How hot weather can see you kicked off a flight

A MAN who plans flights for airlines has explained why you could be banned from your flight if it’s a really hot day.

Weather plays a large role in flight planning as certain conditions make the situation more dangerous for pilots.

On hot days, aircraft need to be loaded less due to the change in air density


On hot days, aircraft need to be loaded less due to the change in air densityPhoto credit: Getty – Contributor

Warren Weston is Delta’s chief meteorologist and leads a team that monitors global weather to determine which routes their planes should fly to make travel as smooth as possible.

He explained why hot weather can be as much of a problem when planning a flight as storms or wind – and how it can result in some people being removed from the plane.

He told that New York Times: “When it’s very hot, planes can carry a little less weight than normal, which means fewer passengers and less luggage. Even one degree makes a difference.”

That one degree could mean that a significant amount of weight needs to be removed from the aircraft in order for it to fly safely.

Warren continued: “If it’s hotter than 37.8°C, each degree above that means a weight loss of about 635kg.”

Since the average person weighs 62kg, that could mean lifting up to ten people off the plane in just one degree of heat.

This is due to the density of air and how it changes due to heat.

High temperatures reduce the density of the air, which has a significant impact on engine performance and lift when the aircraft takes off.

Time magazine explained: “This generally means that lower takeoff weights and longer takeoff distances are required to generate sufficient lift.”

“As a result, airlines need to reduce the pounds on the planes.”

This summer. Due to the higher temperatures in America, Delta had to limit passenger and fuel quantities.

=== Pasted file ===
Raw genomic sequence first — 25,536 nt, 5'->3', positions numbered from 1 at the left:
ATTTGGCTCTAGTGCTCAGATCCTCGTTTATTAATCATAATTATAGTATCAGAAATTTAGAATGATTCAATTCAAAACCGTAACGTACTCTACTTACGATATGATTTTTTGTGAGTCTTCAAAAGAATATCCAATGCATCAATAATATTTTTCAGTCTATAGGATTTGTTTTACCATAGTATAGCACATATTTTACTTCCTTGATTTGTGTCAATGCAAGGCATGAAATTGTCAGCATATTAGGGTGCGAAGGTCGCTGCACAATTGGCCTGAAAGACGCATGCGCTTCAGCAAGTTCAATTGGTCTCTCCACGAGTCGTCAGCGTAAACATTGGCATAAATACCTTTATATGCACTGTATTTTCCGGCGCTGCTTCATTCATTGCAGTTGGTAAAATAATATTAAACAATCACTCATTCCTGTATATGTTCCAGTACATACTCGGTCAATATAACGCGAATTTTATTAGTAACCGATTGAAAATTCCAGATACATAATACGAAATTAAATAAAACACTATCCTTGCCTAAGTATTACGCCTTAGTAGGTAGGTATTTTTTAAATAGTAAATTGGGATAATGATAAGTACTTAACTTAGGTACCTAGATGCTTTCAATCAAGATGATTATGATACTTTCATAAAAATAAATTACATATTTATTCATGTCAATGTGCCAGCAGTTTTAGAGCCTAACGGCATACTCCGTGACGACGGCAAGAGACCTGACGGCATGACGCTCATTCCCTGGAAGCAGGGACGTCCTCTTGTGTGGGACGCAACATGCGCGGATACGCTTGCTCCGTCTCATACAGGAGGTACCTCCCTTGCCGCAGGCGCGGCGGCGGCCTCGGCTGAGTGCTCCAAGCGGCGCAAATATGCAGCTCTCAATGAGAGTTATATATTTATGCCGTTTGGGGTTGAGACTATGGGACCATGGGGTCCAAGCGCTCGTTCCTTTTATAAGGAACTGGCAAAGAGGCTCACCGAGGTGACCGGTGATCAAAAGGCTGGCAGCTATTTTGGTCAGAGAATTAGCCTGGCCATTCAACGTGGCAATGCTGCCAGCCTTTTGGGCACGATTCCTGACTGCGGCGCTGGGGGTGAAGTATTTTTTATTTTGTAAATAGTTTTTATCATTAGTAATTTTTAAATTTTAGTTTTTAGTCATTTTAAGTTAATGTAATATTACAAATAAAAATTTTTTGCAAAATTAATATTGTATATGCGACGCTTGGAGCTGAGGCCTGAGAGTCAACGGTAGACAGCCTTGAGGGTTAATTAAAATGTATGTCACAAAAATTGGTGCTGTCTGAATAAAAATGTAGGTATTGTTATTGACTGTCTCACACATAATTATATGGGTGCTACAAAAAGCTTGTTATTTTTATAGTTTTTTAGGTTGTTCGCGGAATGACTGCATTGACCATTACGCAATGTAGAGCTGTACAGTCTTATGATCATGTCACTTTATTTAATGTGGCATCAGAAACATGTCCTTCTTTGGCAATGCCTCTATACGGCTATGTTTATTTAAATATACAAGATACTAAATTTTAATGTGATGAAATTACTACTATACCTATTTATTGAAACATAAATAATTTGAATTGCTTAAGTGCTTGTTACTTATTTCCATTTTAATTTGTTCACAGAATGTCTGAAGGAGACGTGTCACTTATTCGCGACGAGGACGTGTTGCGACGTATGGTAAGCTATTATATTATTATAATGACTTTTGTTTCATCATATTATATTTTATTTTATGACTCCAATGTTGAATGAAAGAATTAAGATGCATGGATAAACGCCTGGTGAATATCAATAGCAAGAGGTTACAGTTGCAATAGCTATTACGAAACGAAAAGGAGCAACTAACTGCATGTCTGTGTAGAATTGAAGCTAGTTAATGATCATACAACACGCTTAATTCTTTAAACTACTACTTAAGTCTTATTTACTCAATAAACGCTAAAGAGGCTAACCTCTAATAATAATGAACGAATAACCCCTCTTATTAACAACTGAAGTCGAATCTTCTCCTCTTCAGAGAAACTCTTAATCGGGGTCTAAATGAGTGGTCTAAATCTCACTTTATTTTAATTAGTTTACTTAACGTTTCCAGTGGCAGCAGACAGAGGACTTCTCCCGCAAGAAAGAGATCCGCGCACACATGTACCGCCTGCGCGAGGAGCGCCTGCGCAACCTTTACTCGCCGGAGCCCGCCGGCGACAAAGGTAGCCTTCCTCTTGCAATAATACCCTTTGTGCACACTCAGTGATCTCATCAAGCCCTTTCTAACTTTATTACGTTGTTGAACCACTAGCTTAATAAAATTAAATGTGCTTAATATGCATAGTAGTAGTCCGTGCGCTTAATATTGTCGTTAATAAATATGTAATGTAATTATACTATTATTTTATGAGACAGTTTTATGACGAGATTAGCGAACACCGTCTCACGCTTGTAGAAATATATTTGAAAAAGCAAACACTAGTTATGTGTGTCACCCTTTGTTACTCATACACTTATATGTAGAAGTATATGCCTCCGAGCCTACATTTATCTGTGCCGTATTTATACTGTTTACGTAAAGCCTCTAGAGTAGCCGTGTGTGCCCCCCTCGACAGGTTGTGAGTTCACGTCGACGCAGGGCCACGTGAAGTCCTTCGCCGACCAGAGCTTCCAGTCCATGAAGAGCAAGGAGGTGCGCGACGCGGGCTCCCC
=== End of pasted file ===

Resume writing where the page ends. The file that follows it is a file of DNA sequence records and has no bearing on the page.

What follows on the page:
At the time, the airline said in a statement: “Additional protocols have been put in place to manage the operational impacts of extreme heat on aircraft, including loading less fuel to account for weight and balance and scheduling refueling along the route if necessary.” “

Once the planes have taken off, there are many different factors that can cause the flight to be delayed or even rerouted.

Warren explained that the main reason planes cannot land as planned is thunderstorms.

He continued: “If a thunderstorm blows over the airport, it will prevent you from landing. That’s probably the main problem; another could be thunderstorms on the way. This could result in aircraft flying a different and longer route.”

Unexpected storms could also be dangerous for passengers on the planes, as pilots say they can cause very bad turbulence.

Eser Aksan E told Sun Online Travel: “When we get big thunderstorms, it always becomes turbulent, like big bumps.”

“However, we can see where the storm is occurring and make a plan to either get around it or stop it as quickly as possible.”

Read more at the Scottish Sun

Now this really happens in the cockpit when pilots have to land in storms.

And this special app is used by pilots to check the weather and ensure the safety of passengers.

One degree could mean the airline needs to remove more than 600kg of weight


One degree could mean the airline needs to remove more than 600kg of weightPhoto credit: Getty

Russell Falcon

Russell Falcon is a USTimesPost U.S. News Reporter based in London. His focus is on U.S. politics and the environment. He has covered climate change extensively, as well as healthcare and crime. Russell Falcon joined USTimesPost in 2023 from the Daily Express and previously worked for Chemist and Druggist and the Jewish Chronicle. He is a graduate of Cambridge University. Languages: English. You can get in touch with me by emailing

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